The first vote cast by the 110th Congress on January 4, 2007 was for election of Speaker of the House. Rep. Nancy Pelosi (D-Calif.) won all 233 Democratic votes (including her own). All 202 Republicans voted for Rep. John Boehner (R-Ohio. Two years later Pelosi secured 255 (including her own), and there was only one Democrat, one Rep. Gutierrez who did not vote. Minority Leader Boehner received every Republican vote, save for his own and three other Republicans who didn't vote.
By contrast, yesterday's vote for Speaker witnessed a total of 20 Democrats -- 10 percent of the party caucus -- defecting from the Pelosi line. Eleven voted for Blue Dog Democrat Heath Shuler (N.C.) while the other eight generally liberal Democratic defectors voted for other Democrats. And that doesn't include liberal Rep. Peter DeFazio of Oregon, who made sure to absent himself from the chamber so as to not have to register a vote.
It was certainly an inauspicious way for Pelosi to enter the new Congress as minority leader, yet when the Post reported the story, it elected to bury the news in a 6-paragraph digest item on page A8.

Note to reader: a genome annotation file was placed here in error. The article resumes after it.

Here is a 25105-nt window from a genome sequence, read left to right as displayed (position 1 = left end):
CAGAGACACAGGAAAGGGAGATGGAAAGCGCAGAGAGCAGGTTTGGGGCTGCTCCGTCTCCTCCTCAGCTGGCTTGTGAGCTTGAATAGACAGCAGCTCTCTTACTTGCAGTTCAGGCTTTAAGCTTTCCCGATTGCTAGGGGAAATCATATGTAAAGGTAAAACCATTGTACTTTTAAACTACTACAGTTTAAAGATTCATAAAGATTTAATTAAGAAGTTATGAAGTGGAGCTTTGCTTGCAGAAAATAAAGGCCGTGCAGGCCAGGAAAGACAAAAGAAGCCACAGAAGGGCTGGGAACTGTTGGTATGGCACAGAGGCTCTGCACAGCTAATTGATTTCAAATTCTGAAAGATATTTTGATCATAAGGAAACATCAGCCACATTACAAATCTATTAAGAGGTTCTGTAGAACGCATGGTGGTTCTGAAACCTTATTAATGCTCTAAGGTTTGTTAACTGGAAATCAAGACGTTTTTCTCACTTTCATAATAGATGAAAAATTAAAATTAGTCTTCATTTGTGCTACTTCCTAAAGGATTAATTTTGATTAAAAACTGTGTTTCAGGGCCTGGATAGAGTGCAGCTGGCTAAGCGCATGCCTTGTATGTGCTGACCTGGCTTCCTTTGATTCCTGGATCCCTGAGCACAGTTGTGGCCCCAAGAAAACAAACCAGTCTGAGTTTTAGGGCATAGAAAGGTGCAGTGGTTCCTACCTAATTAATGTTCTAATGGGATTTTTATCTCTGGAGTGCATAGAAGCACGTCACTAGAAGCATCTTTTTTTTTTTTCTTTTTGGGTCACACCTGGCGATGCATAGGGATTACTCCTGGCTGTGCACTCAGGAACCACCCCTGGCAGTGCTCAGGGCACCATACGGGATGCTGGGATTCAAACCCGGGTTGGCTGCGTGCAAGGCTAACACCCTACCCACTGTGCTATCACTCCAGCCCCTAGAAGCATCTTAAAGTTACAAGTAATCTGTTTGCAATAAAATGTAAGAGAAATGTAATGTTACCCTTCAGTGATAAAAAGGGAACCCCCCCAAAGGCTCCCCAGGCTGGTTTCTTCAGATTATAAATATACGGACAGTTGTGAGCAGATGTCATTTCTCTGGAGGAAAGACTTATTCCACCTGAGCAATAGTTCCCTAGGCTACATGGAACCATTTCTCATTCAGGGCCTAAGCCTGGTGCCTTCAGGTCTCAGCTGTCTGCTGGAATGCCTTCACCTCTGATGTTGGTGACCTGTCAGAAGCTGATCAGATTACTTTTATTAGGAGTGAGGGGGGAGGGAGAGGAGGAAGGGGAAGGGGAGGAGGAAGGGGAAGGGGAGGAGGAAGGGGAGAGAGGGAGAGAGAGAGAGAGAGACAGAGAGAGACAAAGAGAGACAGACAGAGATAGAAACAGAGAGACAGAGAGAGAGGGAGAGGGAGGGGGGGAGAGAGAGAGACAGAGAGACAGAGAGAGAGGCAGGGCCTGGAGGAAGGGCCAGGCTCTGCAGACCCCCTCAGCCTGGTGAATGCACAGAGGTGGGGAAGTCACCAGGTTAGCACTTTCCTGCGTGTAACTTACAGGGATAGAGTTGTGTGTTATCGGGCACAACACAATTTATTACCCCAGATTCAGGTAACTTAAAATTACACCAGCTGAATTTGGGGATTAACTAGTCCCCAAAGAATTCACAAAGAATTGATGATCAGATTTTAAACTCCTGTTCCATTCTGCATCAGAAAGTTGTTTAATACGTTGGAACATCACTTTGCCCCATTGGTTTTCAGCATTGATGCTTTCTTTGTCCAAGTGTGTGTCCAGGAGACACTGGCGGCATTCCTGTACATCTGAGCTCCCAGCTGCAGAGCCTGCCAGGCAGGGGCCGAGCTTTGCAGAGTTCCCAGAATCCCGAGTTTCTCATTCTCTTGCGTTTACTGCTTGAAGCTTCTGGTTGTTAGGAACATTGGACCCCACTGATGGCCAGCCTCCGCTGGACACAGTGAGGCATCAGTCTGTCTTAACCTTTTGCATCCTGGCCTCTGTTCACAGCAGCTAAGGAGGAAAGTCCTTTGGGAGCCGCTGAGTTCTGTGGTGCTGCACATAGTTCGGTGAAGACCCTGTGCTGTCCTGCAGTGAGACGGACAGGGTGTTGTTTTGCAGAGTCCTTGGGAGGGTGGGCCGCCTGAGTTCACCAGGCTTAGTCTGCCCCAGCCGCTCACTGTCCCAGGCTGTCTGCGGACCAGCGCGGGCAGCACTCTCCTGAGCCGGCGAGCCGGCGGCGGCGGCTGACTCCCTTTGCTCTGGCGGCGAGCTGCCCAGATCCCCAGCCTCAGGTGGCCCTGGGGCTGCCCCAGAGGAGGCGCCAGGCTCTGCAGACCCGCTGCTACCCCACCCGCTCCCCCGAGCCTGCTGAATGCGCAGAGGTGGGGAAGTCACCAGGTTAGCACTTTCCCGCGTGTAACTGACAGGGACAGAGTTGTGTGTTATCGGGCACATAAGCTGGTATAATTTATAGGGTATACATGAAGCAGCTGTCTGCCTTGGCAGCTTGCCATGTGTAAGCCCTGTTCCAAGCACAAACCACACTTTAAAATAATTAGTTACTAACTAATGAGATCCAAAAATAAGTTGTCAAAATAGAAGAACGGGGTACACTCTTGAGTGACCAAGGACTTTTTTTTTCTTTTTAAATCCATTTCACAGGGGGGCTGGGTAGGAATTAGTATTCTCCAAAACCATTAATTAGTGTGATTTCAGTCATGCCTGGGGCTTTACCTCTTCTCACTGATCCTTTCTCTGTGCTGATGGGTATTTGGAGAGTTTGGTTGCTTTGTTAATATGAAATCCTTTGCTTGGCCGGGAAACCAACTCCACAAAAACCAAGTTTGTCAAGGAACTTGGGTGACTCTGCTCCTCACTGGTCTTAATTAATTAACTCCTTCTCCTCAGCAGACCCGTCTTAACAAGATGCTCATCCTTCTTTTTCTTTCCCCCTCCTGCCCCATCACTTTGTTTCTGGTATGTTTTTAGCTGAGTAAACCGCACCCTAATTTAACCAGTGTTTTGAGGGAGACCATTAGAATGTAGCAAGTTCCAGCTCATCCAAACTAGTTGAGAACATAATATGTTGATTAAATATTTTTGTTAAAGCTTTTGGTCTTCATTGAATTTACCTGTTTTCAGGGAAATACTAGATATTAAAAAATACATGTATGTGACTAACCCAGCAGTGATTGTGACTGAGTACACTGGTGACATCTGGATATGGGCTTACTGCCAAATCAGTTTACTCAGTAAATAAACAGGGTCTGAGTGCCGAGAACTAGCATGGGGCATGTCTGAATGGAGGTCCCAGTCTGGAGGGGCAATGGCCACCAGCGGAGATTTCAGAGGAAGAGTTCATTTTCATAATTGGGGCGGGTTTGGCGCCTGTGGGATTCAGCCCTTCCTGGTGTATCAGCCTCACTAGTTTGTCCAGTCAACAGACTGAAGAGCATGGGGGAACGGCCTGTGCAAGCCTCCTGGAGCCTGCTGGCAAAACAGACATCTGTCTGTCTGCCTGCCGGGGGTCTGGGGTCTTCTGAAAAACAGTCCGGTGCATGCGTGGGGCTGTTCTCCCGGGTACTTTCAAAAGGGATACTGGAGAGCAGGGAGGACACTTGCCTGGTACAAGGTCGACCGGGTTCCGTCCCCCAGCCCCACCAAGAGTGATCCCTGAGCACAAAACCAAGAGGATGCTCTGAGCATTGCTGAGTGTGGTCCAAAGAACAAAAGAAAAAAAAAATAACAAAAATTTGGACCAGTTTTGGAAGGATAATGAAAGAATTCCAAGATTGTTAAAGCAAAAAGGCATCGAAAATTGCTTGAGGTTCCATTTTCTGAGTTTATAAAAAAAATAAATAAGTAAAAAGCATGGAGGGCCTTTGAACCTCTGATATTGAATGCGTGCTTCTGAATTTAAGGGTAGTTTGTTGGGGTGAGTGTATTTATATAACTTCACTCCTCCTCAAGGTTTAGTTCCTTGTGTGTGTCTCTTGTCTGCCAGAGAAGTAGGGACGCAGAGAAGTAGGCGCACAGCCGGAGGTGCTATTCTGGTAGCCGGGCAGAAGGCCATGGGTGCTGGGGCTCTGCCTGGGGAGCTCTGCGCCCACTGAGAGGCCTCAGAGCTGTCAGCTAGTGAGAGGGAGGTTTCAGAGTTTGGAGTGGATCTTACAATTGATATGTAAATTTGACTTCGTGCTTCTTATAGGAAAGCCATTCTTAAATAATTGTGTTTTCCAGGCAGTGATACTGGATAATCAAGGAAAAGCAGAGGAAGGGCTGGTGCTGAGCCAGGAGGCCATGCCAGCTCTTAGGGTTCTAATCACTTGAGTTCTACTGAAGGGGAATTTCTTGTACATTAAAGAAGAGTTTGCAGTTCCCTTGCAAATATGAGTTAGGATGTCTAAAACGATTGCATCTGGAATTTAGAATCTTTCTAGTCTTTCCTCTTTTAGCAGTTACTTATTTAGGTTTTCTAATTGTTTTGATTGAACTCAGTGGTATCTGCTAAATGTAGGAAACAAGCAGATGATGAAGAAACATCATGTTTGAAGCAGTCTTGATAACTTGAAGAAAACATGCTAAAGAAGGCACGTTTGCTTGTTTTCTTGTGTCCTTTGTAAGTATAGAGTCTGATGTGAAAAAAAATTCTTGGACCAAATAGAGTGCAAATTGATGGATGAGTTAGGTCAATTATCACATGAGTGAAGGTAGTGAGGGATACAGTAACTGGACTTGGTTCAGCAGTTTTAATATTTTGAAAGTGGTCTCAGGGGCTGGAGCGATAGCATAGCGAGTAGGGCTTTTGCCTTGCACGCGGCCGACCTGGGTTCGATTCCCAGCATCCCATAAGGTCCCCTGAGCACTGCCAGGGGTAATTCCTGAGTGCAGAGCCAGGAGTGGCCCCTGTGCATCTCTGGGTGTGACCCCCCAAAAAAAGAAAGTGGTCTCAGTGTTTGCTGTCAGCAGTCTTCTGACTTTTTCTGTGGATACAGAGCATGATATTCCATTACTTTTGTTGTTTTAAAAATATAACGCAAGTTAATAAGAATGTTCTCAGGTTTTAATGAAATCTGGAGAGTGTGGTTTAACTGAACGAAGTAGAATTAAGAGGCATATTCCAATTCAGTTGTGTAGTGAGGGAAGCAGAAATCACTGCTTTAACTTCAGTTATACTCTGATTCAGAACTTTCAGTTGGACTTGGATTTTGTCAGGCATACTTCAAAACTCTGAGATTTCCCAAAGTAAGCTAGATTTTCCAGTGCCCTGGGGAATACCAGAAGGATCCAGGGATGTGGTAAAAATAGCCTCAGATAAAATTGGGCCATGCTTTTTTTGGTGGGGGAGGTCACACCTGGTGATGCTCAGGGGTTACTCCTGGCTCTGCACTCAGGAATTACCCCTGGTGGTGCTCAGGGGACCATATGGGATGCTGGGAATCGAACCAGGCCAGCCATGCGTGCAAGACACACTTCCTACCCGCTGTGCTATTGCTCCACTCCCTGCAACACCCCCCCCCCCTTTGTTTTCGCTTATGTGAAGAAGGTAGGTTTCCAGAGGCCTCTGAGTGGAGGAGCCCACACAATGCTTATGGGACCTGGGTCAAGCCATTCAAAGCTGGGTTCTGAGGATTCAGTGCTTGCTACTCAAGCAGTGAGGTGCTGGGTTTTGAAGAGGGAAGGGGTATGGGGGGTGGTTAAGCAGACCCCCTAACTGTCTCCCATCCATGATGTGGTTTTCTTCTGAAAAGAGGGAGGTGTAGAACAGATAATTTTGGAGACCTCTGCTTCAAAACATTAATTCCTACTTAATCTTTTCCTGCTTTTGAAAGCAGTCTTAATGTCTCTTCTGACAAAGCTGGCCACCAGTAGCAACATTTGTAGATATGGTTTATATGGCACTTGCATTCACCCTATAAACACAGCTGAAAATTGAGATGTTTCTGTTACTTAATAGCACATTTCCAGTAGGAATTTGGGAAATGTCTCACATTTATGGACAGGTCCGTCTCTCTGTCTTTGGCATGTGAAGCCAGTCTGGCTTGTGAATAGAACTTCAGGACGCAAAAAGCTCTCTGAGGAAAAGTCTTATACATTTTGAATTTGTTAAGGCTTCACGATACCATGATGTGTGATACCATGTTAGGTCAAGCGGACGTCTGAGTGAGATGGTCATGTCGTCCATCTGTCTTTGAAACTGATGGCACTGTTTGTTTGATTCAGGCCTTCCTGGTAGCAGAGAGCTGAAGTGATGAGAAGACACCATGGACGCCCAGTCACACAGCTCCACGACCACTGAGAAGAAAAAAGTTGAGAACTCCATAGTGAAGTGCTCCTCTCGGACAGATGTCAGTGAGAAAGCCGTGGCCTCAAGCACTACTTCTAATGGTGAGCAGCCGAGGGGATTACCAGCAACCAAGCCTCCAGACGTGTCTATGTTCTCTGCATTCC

What's more, that brief print account by Felicia Sonmez and Paul Kane simply noted that DeFazio (D-Ore.), like Boehner, "did not vote."
Yet Sonmez noted in a Post "44" blog entry yesterday:
One Democrat, Rep. Peter DeFazio (Ore.), was not present for the vote. DeFazio was among those leading the open rebellion against Pelosi during the lame duck session.
Pelosi still has roughly 90 percent of her caucus behind, more support than she had in the caucus vote back in November in which 43 Democrats voted against her for party leader.
All the same, it's hard to imagine the media downplaying the dissent if the GOP were still in the minority and Boehner lost 20 votes from his caucus on the Speaker's election.